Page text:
“The Minister’s Black Veil” is arguably one of the most famous short stories in the history of American Literature. The author, Nathaniel Hawthorne, is an extremely well known writer who is recognized for his many works. From The Scarlet Letter to The House of the Seven Gables, Hawthorne’s exceptional literary skills are portrayed in each and every one of his stories. In his short story, “The Minister’s Black Veil,” Nathaniel Hawthorne uses irony, symbolism, and stereotypical Puritan beliefs and behavior to expose humanity’s hypocrisy in an effort to create change.
Throughout Edith Wharton’s Transcendental novel, Age of Innocence, she creates a complex society based on social norms. During this work, Wharton suggests that power is based on wealth and that an individuals’ potential is limited to some extent by the strict rules of upper class New York society. For instance, the elites of New York refuse to let Ellen Olenska into their society because she is a woman who left her husband. These New Yorkers are worried that they will be breaking the social code by having an outcast as an acquaintance. Ellen’s struggles in fitting into society depicts the fact that one cannot ignore all social norms and be accepted by anyone worried about their own status. The amount of power and influence society has over
American currencies, specifically coins, have two sides: a head and a tail. The head and tail are different, yet they are still part of the same coin. Two American authors, Ralph Waldo Emerson and Nathaniel Hawthorne, represent two sides of the same coin: Transcendentalism. Transcendentalism swept through America as a new worldview in the 1900’s. Transcendentalism is a philosophy that asserts the primacy of the spiritual and transcendental over the material, that deals with aspects of nature. Men committed their lives to the study of nature. Nature became a religion. Emerson, a transcendental optimist, claimed that each person is inherently good. Hawthorne, a transcendental pessimist, demanded that man was corrupt and inherently evil. Emerson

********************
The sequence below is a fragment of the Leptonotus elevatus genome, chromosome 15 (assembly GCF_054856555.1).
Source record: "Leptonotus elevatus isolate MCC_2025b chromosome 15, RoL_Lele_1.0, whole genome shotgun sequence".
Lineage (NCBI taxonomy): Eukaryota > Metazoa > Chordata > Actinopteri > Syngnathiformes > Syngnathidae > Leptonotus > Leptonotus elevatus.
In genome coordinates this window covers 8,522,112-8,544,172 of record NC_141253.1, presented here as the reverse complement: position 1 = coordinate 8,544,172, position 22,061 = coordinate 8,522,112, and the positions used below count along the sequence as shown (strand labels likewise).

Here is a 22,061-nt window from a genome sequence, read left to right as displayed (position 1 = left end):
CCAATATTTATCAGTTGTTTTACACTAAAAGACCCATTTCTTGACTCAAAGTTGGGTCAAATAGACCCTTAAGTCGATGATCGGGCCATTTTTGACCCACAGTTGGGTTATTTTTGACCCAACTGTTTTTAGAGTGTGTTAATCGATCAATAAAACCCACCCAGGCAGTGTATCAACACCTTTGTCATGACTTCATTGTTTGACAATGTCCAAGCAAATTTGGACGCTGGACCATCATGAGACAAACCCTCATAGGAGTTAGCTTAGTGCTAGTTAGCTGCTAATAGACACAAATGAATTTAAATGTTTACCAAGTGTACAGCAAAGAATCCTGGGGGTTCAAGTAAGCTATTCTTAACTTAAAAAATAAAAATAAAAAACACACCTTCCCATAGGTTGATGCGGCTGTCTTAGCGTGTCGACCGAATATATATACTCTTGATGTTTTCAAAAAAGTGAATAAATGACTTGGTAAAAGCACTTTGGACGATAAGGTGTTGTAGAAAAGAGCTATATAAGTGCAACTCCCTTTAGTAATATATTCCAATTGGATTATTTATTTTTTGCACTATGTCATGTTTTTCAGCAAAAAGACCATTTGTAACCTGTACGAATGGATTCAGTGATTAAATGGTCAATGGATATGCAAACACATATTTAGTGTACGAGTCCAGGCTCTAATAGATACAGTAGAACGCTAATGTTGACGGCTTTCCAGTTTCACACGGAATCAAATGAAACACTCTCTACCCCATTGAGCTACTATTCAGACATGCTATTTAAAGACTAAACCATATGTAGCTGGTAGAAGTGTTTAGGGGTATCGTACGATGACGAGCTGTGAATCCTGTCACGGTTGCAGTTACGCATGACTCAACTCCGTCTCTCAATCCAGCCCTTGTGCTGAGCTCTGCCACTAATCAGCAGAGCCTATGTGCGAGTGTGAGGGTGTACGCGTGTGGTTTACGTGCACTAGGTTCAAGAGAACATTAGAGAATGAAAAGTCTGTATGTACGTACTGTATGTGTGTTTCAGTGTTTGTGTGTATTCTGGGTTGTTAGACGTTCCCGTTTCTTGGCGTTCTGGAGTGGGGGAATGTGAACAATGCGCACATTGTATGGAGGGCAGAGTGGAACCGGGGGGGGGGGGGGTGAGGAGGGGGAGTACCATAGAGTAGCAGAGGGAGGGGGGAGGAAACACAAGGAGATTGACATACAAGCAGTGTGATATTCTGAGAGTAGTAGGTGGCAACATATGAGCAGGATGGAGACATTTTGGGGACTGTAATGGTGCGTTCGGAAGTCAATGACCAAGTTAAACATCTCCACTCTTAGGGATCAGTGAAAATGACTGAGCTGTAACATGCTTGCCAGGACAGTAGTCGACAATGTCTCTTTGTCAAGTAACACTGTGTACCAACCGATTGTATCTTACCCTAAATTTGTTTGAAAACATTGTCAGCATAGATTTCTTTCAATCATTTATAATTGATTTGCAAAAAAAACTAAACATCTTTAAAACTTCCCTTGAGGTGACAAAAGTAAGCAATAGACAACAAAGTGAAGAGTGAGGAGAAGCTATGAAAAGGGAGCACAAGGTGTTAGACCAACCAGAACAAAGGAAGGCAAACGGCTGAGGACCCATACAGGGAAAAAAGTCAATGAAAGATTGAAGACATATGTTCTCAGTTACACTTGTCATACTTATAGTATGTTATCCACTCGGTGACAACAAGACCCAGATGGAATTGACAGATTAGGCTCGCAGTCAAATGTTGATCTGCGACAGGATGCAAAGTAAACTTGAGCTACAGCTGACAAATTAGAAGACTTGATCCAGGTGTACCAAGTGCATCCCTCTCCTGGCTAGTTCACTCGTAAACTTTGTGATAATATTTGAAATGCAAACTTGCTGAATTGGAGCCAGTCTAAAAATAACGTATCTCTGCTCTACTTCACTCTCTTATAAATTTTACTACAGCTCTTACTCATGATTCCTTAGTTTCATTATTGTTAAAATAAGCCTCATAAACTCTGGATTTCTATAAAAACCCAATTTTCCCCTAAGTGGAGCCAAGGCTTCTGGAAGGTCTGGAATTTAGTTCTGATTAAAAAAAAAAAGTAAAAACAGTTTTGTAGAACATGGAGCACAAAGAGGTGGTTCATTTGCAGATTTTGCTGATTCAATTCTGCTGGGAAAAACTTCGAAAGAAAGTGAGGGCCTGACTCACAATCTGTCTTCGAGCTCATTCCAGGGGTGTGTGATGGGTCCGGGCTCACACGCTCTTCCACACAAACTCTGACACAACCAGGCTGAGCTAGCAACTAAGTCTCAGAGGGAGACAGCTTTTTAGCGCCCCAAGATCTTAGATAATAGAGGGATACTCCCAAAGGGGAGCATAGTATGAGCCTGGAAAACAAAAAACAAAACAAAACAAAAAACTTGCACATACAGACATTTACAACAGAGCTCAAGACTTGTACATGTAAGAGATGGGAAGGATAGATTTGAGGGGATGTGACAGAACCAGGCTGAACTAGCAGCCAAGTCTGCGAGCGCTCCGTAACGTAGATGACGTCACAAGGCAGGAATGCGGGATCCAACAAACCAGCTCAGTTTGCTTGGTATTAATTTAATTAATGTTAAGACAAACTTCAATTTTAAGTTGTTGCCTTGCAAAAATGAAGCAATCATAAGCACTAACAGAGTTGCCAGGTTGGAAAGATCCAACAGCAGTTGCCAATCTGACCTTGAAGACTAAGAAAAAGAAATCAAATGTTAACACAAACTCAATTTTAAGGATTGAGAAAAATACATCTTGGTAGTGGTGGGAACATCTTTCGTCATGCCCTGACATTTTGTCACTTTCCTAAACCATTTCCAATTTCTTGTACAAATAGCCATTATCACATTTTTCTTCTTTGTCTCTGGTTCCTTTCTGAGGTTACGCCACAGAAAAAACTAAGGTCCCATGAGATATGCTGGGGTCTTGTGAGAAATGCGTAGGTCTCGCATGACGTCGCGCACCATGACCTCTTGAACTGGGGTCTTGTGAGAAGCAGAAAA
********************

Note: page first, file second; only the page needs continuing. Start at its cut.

When it comes to doing what 's right; when stuck in a dilemma, how does one conform? Society is constantly edging us to submit to external pressures with the fear of being judged even if it might be the wrong decision. Two Fishermen, and The Snob illustrated by Morley Callaghan are both exceptional examples on how society views and pressures can have an impact on one’s actions towards a situation. Whether it is based on one’s hierarchy placement by assumptions or, even when one gets judged by the way they appear. Throughout these two short stories, the protagonists Michael and John are placed in tough situations making them face societal obstacles. When someone is placed in a situation they can feel uncomfortable, or threatened, which then
Gentillesse, the the capacity for a being to act compassionately and graciously, was seen as a characteristic of the noble class (Brown 175). In fact, gentillesse was a concept based on both “wealth and social distinction” as well as “character and behavior,” and these two parts were thought to be almost impossible to separate (Carruthers 286). Being an aristocrat was, therefore, a necessary condition for gentillesse; those at the cusp of nobility were not thought to have this characteristic as they were not at the top of the social hierarchy. Yet, the Franklin, a member of the landowning class but not a noble, explores the presumed relationship between the attribute and the high-class. In the “Franklin’s Tale,” the Franklin constructs parallel
People tend to be judged by how others perceive them to be, rather than how they actually are. This statement is shown in the play, Inherit the Wind by Jerome Lawrence and Robert E. Lee. One example from the play in which this type of unfair judgement is displayed is when the news of Henry Drummond being the defense attorney for Bert Cates was announced. “Henry Drummond, the agnostic… A vicious, godless man… Henry Drummond is an agent of darkness. We won’t let him in the town… God didn’t make him, that he is a creature of the Devil, perhaps even the Devil himself.” (27-28). This shows an example of Reverend Brown judging Henry Drummond as an evil man who is even comparable to the Devil, despite the fact that he doesn’t truly know him and
Henry James in the funeral article of Lippincott’s Magazine from July 1877, issues a negative tone on describing the people attending, but is being positive about Mr. George Odger.
The diction of Henry James shows pity for Mr. George Odger, the man who has passed away without achieving to represent in Parliament. Henry James stay printed in Lippincott’s Magazine July 1877 expressing James’ indignant and defiant view of Odger’s funeral. Odger, a “humble’ man who “befell” and who in “vain fought to achieve his goals.” Odger, a man extoled by rich and poor for his courageous and mock-heroic actions. All Mr. Odger wanted was to be pompous but failed to achieve his goal.